HOUSTON – (Sept. 8, 2015) – Fine particulate matter released from a variety of sources in Houston was associated with slight increased mortality risk from 2000 to 2011, according to research from The University of Texas Health Science Center at Houston (UTHealth). The research results were published recently in Science of the Total Environment.According to the Environmental Protection Agency’s (EPA) National Ambient Air Quality Standards, the amount of particulate matter in the air with a diameter less than 2.5 micrometers, referred to as PM2.5, should not exceed 35 micrograms per cubic meter of air within a 24-hour period. The EPA established that limit in order to protect human life and the ecosystem from harmful impact due to short-term PM2.5 exposure. PM2.5 sources in Houston include ports, vehicles and the largest petrochemical industry in the United States, among others.
“Particles this small could easily enter our bodies and cause health problems, especially for children, the elderly and those with respiratory and cardiovascular issues,” said Kai Zhang, Ph.D., assistant professor in the Department of Epidemiology, Human Genetics and Environmental Sciences at UTHealth School of Public Health. “Within PM2.5, some components are more harmful than others, but our understanding on health effects of each component is limited.”
From 2000 to 2011, the EPA measured daily levels of PM2.5 mass in Greater Houston. While the mass exceeded the national standard only 17 days out of the 11 years, Zhang found that the higher the mass was on a given day, the risk of mortality increased among Houston residents by 1.43 percent.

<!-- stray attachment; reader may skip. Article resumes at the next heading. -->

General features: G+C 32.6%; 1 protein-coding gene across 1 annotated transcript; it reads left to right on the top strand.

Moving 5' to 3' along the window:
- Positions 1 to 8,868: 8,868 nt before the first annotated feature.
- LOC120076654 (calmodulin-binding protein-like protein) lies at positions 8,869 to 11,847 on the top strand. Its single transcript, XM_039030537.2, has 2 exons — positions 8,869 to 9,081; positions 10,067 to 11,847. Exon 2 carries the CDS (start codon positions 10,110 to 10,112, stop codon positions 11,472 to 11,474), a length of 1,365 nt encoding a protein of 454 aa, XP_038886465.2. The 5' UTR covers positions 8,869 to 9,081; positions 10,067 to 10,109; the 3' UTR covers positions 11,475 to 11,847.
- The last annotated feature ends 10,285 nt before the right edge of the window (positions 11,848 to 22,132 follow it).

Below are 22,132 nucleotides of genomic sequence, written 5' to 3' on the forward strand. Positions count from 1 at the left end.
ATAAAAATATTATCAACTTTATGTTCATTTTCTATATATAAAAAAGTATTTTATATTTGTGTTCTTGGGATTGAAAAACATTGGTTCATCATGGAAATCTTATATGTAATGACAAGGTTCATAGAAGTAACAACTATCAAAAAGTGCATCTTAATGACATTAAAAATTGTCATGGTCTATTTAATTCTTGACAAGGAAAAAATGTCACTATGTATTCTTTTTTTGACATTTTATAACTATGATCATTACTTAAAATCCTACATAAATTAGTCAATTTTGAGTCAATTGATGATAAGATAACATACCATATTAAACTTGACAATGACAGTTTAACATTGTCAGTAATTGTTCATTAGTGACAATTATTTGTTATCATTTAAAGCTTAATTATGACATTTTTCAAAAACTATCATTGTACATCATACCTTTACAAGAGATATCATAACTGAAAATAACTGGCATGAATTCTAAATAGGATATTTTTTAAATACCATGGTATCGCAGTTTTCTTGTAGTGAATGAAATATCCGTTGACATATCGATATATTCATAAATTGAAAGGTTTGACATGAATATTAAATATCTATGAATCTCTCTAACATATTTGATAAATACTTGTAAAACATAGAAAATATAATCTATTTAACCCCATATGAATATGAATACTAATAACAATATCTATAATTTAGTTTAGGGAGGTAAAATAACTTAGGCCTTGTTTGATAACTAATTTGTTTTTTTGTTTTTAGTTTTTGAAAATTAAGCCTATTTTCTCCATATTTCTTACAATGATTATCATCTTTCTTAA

“Even when PM2.5 concentrations are generally below the national standard limit for short-term PM2.5 exposure, they are still likely to cause adverse health effects. Although this risk is not as high as other risk factors like smoke and hypertension, PM2.5 air pollution affects everyone, everywhere,” said Zhang.
Among all 17 selected PM2.5 components, ammonium, nitrate, sulfate and vanadium were most strongly associated with mortality risk, especially in the winter seasons.
“We think this association is the highest in winter because wind is blowing inland, outland and across long distances. This could lead to particles being blown in from regional sources,” said Zhang.
While the association between the overall amount of PM2.5 in the air and mortality has declined over the years, the association between components thought to be the most harmful and mortality has not declined.
“Air pollution regulations implemented in Houston since 2000 succeeded to some extent. Further control measures to reduce air pollution should not only focus on mass, but the specific sources of PM2.5 components that are most associated with mortality,” said Zhang.
Suyang Liu, a doctoral student at the School of Public Health, was the lead author for the study, titled “Fine particulate matter components and mortality in Greater Houston: Did the risk reduce from 2000 to 2011?” Funding came from the School of Public Health.